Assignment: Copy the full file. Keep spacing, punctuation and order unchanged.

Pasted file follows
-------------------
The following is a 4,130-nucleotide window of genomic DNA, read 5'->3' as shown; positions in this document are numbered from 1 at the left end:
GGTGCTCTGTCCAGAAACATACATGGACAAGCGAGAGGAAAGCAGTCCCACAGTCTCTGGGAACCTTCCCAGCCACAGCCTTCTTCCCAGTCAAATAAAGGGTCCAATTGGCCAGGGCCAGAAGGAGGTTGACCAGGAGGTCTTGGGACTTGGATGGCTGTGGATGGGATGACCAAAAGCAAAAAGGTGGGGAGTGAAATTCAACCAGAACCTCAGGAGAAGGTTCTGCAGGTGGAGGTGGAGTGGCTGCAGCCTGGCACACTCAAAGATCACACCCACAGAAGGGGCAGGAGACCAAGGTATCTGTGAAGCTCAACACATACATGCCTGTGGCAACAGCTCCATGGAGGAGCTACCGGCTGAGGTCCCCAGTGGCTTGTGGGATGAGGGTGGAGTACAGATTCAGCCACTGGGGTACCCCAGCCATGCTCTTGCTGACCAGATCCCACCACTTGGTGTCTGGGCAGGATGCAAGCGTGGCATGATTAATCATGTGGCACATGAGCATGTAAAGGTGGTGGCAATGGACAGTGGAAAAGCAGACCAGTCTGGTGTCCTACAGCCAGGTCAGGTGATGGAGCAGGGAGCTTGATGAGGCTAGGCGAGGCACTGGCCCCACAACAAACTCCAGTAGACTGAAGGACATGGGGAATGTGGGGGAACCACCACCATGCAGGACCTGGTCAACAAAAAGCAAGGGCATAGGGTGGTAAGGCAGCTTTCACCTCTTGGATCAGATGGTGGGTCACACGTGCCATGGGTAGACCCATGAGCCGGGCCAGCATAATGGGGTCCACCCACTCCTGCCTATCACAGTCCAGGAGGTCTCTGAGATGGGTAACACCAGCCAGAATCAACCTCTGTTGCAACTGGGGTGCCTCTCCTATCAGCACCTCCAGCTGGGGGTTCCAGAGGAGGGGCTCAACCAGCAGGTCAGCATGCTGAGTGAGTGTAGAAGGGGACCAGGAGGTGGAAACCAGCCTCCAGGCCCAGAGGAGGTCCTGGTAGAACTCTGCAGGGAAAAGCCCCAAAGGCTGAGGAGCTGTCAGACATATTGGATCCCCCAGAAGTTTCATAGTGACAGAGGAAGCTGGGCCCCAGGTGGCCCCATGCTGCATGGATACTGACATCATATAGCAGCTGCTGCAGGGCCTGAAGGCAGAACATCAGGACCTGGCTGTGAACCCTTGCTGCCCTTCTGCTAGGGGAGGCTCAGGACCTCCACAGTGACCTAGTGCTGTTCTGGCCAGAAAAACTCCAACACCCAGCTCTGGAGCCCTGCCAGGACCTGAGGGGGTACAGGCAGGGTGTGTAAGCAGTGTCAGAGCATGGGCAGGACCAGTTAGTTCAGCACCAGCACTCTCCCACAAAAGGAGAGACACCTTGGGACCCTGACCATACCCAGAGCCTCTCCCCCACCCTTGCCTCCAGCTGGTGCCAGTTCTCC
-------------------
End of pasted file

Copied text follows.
The following is a 4,130-nucleotide window of genomic DNA, read 5'->3' as shown; positions in this document are numbered from 1 at the left end:
GGTGCTCTGTCCAGAAACATACATGGACAAGCGAGAGGAAAGCAGTCCCACAGTCTCTGGGAACCTTCCCAGCCACAGCCTTCTTCCCAGTCAAATAAAGGGTCCAATTGGCCAGGGCCAGAAGGAGGTTGACCAGGAGGTCTTGGGACTTGGATGGCTGTGGATGGGATGACCAAAAGCAAAAAGGTGGGGAGTGAAATTCAACCAGAACCTCAGGAGAAGGTTCTGCAGGTGGAGGTGGAGTGGCTGCAGCCTGGCACACTCAAAGATCACACCCACAGAAGGGGCAGGAGACCAAGGTATCTGTGAAGCTCAACACATACATGCCTGTGGCAACAGCTCCATGGAGGAGCTACCGGCTGAGGTCCCCAGTGGCTTGTGGGATGAGGGTGGAGTACAGATTCAGCCACTGGGGTACCCCAGCCATGCTCTTGCTGACCAGATCCCACCACTTGGTGTCTGGGCAGGATGCAAGCGTGGCATGATTAATCATGTGGCACATGAGCATGTAAAGGTGGTGGCAATGGACAGTGGAAAAGCAGACCAGTCTGGTGTCCTACAGCCAGGTCAGGTGATGGAGCAGGGAGCTTGATGAGGCTAGGCGAGGCACTGGCCCCACAACAAACTCCAGTAGACTGAAGGACATGGGGAATGTGGGGGAACCACCACCATGCAGGACCTGGTCAACAAAAAGCAAGGGCATAGGGTGGTAAGGCAGCTTTCACCTCTTGGATCAGATGGTGGGTCACACGTGCCATGGGTAGACCCATGAGCCGGGCCAGCATAATGGGGTCCACCCACTCCTGCCTATCACAGTCCAGGAGGTCTCTGAGATGGGTAACACCAGCCAGAATCAACCTCTGTTGCAACTGGGGTGCCTCTCCTATCAGCACCTCCAGCTGGGGGTTCCAGAGGAGGGGCTCAACCAGCAGGTCAGCATGCTGAGTGAGTGTAGAAGGGGACCAGGAGGTGGAAACCAGCCTCCAGGCCCAGAGGAGGTCCTGGTAGAACTCTGCAGGGAAAAGCCCCAAAGGCTGAGGAGCTGTCAGACATATTGGATCCCCCAGAAGTTTCATAGTGACAGAGGAAGCTGGGCCCCAGGTGGCCCCATGCTGCATGGATACTGACATCATATAGCAGCTGCTGCAGGGCCTGAAGGCAGAACATCAGGACCTGGCTGTGAACCCTTGCTGCCCTTCTGCTAGGGGAGGCTCAGGACCTCCACAGTGACCTAGTGCTGTTCTGGCCAGAAAAACTCCAACACCCAGCTCTGGAGCCCTGCCAGGACCTGAGGGGGTACAGGCAGGGTGTGTAAGCAGTGTCAGAGCATGGGCAGGACCAGTTAGTTCAGCACCAGCACTCTCCCACAAAAGGAGAGACACCTTGGGACCCTGACCATACCCAGAGCCTCTCCCCCACCCTTGCCTCCAGCTGGTGCCAGTTCTCC